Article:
After Fort Davis Jae and I decided to head back towards Las Vegas.  Trying to figure out what city to shoot for that day we suddenly realized that we were within striking distance of Tucson and our mission became clear — revisit Miss Saigon.

We hauled ass and got there in plenty of time to check into the Motel Six and head over for another meal at our new favorite Arizona restaurant.  It was Friday night and much busier than on our previous visit, with a crowd of walk-ins waiting to be seated, but we had thought to make a reservation from the road and were shown straight to a table.


This night there was a sublime lounge group playing in the joint — a wacky lady singer, a saxophone player and a guy on a drum machine.  After the long drive, the big frosty Singha beer tasted especially good, and the food didn’t disappoint, either.


The next morning we had breakfast at a nearby Waffle House.

Lloyd Waffle House

[Photo by Jae Song]

Suitably fortified, we made it back that day to Silly Town.  We’d put a bit over two thousand miles on the odometer, a long haul for a Christmas in Marfa, where most doors were shut to the hungry traveler.  But that’s part of Christmas, too.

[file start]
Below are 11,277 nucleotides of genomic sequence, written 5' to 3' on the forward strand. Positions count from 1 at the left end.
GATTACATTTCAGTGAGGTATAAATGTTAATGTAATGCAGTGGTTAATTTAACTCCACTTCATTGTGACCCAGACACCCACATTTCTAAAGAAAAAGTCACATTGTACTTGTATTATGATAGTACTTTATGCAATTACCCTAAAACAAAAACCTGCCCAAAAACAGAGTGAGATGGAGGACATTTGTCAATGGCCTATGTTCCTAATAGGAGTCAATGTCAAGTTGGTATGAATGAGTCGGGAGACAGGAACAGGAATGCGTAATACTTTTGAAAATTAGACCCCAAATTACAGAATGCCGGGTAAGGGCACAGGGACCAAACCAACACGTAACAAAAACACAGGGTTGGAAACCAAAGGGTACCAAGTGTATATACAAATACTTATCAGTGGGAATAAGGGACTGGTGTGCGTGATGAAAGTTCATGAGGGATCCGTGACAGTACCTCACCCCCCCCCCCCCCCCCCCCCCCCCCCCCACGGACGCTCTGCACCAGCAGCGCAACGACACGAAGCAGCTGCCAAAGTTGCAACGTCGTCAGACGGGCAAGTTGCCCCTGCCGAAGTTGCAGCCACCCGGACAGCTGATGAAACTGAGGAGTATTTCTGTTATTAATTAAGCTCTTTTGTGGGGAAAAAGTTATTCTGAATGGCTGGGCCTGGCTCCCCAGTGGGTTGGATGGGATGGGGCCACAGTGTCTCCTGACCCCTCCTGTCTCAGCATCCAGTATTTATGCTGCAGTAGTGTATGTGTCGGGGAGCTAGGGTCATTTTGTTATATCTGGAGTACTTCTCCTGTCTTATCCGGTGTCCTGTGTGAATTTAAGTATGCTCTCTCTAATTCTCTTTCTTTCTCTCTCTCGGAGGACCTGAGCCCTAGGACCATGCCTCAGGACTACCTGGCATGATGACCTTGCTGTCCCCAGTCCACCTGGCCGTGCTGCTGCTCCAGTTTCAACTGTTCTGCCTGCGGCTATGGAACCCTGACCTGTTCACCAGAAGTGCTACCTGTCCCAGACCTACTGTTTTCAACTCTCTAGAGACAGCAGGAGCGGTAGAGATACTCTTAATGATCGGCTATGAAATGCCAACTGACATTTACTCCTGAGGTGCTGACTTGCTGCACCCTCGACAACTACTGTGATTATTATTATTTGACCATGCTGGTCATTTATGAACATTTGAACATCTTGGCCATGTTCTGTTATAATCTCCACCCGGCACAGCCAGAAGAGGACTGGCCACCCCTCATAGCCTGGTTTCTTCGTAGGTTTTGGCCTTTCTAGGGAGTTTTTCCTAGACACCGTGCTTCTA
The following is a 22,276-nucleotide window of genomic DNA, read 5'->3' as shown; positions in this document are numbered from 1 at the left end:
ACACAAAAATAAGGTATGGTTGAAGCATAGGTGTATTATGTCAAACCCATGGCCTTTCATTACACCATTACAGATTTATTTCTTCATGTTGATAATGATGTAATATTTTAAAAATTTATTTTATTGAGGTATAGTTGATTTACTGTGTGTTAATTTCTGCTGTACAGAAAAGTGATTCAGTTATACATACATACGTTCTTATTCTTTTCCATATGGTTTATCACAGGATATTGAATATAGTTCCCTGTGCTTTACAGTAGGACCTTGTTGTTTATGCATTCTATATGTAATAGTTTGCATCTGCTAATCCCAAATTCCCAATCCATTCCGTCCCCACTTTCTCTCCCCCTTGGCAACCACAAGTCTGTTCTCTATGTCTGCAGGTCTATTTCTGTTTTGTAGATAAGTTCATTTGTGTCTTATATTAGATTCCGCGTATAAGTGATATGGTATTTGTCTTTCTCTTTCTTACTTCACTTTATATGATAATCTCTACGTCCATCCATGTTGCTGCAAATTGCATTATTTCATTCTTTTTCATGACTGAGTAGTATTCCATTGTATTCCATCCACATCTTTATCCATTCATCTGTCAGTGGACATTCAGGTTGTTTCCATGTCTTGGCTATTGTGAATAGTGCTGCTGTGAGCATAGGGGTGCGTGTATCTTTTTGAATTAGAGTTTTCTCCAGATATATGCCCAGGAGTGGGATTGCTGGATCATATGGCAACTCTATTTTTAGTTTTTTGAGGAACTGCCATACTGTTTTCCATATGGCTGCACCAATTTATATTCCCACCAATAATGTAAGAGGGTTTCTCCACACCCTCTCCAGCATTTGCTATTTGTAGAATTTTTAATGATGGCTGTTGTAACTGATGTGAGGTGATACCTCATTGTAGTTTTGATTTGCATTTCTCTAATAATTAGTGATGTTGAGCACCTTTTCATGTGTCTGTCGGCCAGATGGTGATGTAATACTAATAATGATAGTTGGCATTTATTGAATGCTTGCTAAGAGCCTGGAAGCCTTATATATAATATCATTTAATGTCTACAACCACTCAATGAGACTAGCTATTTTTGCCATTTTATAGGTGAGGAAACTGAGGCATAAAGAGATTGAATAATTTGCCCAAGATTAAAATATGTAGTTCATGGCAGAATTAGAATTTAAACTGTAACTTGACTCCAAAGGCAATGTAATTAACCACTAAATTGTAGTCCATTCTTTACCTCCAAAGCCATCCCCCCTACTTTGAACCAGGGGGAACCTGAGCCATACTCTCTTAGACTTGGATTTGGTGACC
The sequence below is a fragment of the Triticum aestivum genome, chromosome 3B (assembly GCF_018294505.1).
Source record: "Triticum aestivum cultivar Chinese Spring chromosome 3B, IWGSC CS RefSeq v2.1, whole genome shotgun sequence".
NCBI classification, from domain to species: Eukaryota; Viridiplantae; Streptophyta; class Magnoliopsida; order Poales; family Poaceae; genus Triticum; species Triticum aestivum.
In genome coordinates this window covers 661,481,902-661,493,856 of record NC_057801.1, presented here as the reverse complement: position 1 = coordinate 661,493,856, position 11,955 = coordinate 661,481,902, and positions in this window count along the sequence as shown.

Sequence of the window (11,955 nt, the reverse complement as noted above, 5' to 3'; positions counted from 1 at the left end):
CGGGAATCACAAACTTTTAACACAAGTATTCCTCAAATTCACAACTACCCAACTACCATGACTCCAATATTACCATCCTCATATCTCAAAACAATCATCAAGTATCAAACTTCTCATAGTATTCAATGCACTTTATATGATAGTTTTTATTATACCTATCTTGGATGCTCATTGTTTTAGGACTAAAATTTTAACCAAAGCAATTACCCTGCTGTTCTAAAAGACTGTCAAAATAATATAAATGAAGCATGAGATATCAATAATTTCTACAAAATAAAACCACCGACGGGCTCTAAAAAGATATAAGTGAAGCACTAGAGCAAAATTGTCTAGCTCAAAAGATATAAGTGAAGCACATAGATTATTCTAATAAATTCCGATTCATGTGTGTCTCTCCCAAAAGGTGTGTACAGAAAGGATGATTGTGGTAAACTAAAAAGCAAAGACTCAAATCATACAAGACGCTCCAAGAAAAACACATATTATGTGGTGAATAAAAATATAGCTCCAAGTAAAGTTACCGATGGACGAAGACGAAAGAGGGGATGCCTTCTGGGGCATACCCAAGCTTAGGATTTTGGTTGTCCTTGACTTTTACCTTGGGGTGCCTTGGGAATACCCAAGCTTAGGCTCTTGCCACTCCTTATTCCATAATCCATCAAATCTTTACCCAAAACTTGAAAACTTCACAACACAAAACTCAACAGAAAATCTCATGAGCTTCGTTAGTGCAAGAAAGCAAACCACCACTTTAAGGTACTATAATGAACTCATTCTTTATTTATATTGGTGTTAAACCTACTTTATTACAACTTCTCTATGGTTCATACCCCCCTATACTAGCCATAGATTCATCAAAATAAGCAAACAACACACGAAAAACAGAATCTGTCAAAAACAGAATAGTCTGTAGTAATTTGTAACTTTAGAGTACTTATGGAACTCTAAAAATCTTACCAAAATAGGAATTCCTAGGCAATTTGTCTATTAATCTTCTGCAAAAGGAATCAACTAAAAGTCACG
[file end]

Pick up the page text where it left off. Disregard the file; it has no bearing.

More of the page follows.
Click on the images to enlarge.


Lloyd and Ghost BW Baja

[Photo by Jae Song]

Jae and I decided to spend Christmas Day exploring the country around Marfa.  We drove down to Big Bend National Park and through its many splendors, often following the course of the Rio Grande.


Jae stopped often to take photographs.  He got obsessed with the windmills used to haul up water from deep wells.


We passed through Terlingua, a ghost town at the site of what used to be a cinnabar mine — cinnabar is the mineral from which mercury is extracted.  There were ruins of old adobe structures and rusted machinery, dating as far back as the 1880s, spread out over the landscape.  Wim Wenders used the location in Paris, Texas.  The place had a mournful air.

In general, though, the countryside we saw was exhilarating.


When we got back to Marfa we discovered that even Padre’s was not serving food, which meant we had to race to the local gas station convenience store before it closed (at 7pm) to find something to eat.  It was literally the only choice.


We picked up some spicy chicken nuggets and some burritos which we heated in the motel microwave.  It was not the extravagant Christmas dinner we had envisioned, but it was just fine.  When there’s no food at the inn, you make do as you can.

Click on the images to enlarge.